Is music analysis interesting for regular folks?

October 15, 2009

I struggle writing my book analyzing songs by Rufus Wainwright because I keep forgetting who I am writing the book for. I simplify the language so that regular music lovers can appreciate it, but then I address issues that are more appropriate to graduate music analysis seminars for composers or music theorists.

What is it that non-musicians want to know about music? I fear that these music lovers don’t know the questions to ask––so I need to ask interesting questions.

What do classical musicians want to get out of a book that analyzes songs by a pop songwriter? My guess is that we want to see that there are similar compositional methods a classical composer might use, showing up somewhere in the music. Good voice leading along with an organic use of a theme in a pop piece impresses a classical musician.

Who am I writing for? Both audiences.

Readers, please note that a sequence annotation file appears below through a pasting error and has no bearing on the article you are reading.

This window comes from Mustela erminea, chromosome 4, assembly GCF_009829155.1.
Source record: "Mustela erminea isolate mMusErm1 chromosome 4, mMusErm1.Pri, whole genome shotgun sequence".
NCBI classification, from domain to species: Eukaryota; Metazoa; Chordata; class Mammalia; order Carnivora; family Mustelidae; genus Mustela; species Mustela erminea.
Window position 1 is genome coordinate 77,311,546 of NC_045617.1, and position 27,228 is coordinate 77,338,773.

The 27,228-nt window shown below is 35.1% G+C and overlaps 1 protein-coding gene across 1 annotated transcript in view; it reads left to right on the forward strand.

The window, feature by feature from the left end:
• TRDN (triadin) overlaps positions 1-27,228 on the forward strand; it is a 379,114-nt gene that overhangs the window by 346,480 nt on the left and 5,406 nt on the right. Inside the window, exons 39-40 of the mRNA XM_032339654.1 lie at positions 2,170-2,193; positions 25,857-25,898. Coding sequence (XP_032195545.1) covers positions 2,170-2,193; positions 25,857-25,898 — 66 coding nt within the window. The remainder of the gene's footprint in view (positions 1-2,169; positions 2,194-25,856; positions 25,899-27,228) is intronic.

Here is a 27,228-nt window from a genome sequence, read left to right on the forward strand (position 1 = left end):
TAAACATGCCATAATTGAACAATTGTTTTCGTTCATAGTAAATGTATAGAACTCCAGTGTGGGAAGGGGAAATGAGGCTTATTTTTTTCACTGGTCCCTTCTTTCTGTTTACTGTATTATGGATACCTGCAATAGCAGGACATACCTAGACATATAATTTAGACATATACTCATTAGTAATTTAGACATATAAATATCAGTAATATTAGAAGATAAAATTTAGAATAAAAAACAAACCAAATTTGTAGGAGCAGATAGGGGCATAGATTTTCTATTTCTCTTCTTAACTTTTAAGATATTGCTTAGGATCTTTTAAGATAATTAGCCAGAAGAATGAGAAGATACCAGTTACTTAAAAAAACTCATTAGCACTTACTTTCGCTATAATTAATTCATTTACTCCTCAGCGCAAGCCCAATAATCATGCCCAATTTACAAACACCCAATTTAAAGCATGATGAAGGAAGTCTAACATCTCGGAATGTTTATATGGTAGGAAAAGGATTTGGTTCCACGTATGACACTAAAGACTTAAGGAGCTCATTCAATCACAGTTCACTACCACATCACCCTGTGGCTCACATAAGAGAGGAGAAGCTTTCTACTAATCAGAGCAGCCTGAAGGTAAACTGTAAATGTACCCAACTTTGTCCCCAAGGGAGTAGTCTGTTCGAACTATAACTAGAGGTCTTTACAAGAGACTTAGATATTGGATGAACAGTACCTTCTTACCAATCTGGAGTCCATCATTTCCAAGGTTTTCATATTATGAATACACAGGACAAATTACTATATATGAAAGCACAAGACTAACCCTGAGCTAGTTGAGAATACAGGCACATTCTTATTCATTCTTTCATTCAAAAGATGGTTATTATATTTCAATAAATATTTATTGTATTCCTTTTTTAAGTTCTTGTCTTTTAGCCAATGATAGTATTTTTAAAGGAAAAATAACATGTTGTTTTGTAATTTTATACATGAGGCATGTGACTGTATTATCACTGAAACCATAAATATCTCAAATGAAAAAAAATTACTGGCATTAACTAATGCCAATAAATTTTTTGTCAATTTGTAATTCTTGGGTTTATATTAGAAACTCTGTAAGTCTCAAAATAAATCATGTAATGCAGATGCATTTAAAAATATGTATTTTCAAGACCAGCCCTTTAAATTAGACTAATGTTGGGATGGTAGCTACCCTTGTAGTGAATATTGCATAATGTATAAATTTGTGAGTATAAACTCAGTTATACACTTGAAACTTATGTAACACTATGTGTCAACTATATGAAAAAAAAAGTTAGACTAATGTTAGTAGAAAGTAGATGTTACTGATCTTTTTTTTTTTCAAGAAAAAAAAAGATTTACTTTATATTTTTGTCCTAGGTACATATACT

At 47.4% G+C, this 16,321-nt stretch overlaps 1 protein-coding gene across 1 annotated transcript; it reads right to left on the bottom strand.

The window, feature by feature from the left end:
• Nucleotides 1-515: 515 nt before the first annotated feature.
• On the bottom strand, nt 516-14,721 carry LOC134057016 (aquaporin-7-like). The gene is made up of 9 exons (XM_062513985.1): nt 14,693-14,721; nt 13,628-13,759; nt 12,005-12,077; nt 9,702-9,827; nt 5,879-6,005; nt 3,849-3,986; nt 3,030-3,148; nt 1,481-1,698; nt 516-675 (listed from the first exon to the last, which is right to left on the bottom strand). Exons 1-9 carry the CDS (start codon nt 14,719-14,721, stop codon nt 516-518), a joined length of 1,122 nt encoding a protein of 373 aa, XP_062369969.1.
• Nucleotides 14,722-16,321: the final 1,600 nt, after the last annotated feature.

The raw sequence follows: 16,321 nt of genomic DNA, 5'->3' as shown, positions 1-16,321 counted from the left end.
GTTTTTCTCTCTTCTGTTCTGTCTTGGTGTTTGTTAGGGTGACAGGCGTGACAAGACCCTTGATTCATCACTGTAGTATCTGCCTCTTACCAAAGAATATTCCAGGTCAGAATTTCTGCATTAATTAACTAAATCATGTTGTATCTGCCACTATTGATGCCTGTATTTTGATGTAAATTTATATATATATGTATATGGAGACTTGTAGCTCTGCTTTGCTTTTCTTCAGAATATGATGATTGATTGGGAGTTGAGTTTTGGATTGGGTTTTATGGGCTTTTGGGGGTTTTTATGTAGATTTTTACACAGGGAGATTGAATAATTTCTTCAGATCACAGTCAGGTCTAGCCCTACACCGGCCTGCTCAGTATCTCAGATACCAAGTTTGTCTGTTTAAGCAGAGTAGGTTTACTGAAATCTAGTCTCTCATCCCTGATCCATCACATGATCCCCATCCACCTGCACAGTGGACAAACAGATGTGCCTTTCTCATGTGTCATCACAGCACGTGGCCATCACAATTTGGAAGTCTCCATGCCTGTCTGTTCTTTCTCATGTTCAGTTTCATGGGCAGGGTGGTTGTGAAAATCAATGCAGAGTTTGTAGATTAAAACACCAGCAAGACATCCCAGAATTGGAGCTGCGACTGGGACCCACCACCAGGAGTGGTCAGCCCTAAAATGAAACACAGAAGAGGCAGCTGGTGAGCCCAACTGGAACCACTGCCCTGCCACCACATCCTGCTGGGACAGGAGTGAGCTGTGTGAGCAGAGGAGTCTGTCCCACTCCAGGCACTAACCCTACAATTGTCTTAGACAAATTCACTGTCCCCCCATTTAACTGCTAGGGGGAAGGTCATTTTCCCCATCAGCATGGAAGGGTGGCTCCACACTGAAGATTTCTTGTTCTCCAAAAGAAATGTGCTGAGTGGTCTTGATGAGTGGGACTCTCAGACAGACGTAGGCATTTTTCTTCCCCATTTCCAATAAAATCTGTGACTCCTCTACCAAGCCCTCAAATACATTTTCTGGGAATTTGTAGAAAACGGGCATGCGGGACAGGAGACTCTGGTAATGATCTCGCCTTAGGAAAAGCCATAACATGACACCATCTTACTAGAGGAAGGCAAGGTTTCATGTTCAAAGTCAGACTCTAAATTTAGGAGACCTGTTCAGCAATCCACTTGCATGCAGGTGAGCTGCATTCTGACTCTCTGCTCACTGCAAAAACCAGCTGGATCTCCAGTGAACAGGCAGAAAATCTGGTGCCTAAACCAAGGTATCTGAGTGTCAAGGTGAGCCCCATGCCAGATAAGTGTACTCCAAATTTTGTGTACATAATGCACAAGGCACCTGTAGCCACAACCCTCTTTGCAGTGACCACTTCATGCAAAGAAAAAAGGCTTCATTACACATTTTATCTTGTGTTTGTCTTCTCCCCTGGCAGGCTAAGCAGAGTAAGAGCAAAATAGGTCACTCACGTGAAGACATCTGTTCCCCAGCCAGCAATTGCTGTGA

[Early American doll, photo by RB]

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November 3, 2009 at 1:32 am

{ 5 comments… read them below or add one }

thalkowski October 16, 2009 at 7:38 am

As you write, please don’t think just about non-musician music lovers, but also the people somewhere in between (amateur-musician music lovers). I think these folks might be a bigger audience than you might expect. Such folks (I am one) are deeply fascinated by the ways that musical structures can move us, and want to learn how those bits of music that make your scalp tingle are able to do that.

Roger Bourland October 16, 2009 at 8:24 am

Thanks for this thalkowski. It is a tricky balancing act.

thalkowski October 16, 2009 at 10:46 am

I know – just like teaching a large college course. You have the folks who already know quite a lot, the motivated middle crowd, and people who are not sure they even belong in the class. We try, at our best, to say something to all three groups, and to help each of these folks move further down the road.

Hyperufusensitive October 17, 2009 at 12:39 pm

I agree with thalkowski, the people in between (like myself) are a big and important audience. Just remember it’s love for music that binds us all, music lovers, professional musicians and amateurs in between. If you focus on that middle ground, I believe there will be enough to enjoy for everyone interested!

I really really look forward to your book 🙂

kacattac October 17, 2009 at 11:36 pm

“Is music analysis interesting for regular folks?”

My question: since when was it interesting to musicians?

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